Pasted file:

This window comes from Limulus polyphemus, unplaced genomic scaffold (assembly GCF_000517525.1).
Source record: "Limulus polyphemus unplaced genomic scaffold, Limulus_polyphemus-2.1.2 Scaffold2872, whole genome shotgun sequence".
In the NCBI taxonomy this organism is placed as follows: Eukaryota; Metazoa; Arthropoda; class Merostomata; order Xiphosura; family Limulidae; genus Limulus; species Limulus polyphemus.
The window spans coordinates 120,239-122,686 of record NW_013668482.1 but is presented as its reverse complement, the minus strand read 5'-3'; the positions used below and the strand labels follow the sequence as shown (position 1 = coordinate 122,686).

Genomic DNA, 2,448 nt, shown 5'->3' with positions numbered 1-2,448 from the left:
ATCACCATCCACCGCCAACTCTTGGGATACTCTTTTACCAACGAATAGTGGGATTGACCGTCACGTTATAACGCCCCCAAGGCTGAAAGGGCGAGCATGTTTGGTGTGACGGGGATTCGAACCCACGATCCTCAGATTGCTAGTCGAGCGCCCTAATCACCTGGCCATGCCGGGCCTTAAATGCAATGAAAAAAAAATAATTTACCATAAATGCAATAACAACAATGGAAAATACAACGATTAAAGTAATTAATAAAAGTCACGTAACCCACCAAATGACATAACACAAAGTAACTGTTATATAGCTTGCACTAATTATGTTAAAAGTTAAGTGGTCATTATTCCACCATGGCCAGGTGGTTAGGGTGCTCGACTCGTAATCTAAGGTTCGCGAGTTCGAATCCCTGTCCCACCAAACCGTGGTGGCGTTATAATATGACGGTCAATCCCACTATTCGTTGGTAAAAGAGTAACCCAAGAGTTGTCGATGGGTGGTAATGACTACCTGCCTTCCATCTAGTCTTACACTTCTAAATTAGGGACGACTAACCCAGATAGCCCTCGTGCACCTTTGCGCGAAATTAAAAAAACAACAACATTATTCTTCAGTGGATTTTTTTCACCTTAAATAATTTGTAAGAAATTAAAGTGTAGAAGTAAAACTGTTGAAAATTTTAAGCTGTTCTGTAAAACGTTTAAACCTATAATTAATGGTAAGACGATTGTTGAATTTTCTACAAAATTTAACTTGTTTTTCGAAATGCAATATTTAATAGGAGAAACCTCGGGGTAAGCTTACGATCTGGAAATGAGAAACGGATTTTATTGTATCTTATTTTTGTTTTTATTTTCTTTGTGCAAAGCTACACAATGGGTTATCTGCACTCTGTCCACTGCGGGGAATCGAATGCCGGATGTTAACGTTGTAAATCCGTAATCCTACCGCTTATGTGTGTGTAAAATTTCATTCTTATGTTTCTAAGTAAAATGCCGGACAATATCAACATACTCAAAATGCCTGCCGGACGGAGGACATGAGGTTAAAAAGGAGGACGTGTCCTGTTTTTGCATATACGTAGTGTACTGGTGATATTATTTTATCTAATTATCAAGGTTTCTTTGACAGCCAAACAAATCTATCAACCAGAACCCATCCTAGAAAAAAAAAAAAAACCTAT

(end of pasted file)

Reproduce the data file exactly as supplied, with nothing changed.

This window comes from Limulus polyphemus, unplaced genomic scaffold (assembly GCF_000517525.1).
Source record: "Limulus polyphemus unplaced genomic scaffold, Limulus_polyphemus-2.1.2 Scaffold2872, whole genome shotgun sequence".
In the NCBI taxonomy this organism is placed as follows: Eukaryota; Metazoa; Arthropoda; class Merostomata; order Xiphosura; family Limulidae; genus Limulus; species Limulus polyphemus.
The window spans coordinates 120,239-122,686 of record NW_013668482.1 but is presented as its reverse complement, the minus strand read 5'-3'; the positions used below and the strand labels follow the sequence as shown (position 1 = coordinate 122,686).

Genomic DNA, 2,448 nt, shown 5'->3' with positions numbered 1-2,448 from the left:
ATCACCATCCACCGCCAACTCTTGGGATACTCTTTTACCAACGAATAGTGGGATTGACCGTCACGTTATAACGCCCCCAAGGCTGAAAGGGCGAGCATGTTTGGTGTGACGGGGATTCGAACCCACGATCCTCAGATTGCTAGTCGAGCGCCCTAATCACCTGGCCATGCCGGGCCTTAAATGCAATGAAAAAAAAATAATTTACCATAAATGCAATAACAACAATGGAAAATACAACGATTAAAGTAATTAATAAAAGTCACGTAACCCACCAAATGACATAACACAAAGTAACTGTTATATAGCTTGCACTAATTATGTTAAAAGTTAAGTGGTCATTATTCCACCATGGCCAGGTGGTTAGGGTGCTCGACTCGTAATCTAAGGTTCGCGAGTTCGAATCCCTGTCCCACCAAACCGTGGTGGCGTTATAATATGACGGTCAATCCCACTATTCGTTGGTAAAAGAGTAACCCAAGAGTTGTCGATGGGTGGTAATGACTACCTGCCTTCCATCTAGTCTTACACTTCTAAATTAGGGACGACTAACCCAGATAGCCCTCGTGCACCTTTGCGCGAAATTAAAAAAACAACAACATTATTCTTCAGTGGATTTTTTTCACCTTAAATAATTTGTAAGAAATTAAAGTGTAGAAGTAAAACTGTTGAAAATTTTAAGCTGTTCTGTAAAACGTTTAAACCTATAATTAATGGTAAGACGATTGTTGAATTTTCTACAAAATTTAACTTGTTTTTCGAAATGCAATATTTAATAGGAGAAACCTCGGGGTAAGCTTACGATCTGGAAATGAGAAACGGATTTTATTGTATCTTATTTTTGTTTTTATTTTCTTTGTGCAAAGCTACACAATGGGTTATCTGCACTCTGTCCACTGCGGGGAATCGAATGCCGGATGTTAACGTTGTAAATCCGTAATCCTACCGCTTATGTGTGTGTAAAATTTCATTCTTATGTTTCTAAGTAAAATGCCGGACAATATCAACATACTCAAAATGCCTGCCGGACGGAGGACATGAGGTTAAAAAGGAGGACGTGTCCTGTTTTTGCATATACGTAGTGTACTGGTGATATTATTTTATCTAATTATCAAGGTTTCTTTGACAGCCAAACAAATCTATCAACCAGAACCCATCCTAGAAAAAAAAAAAAAACCTAT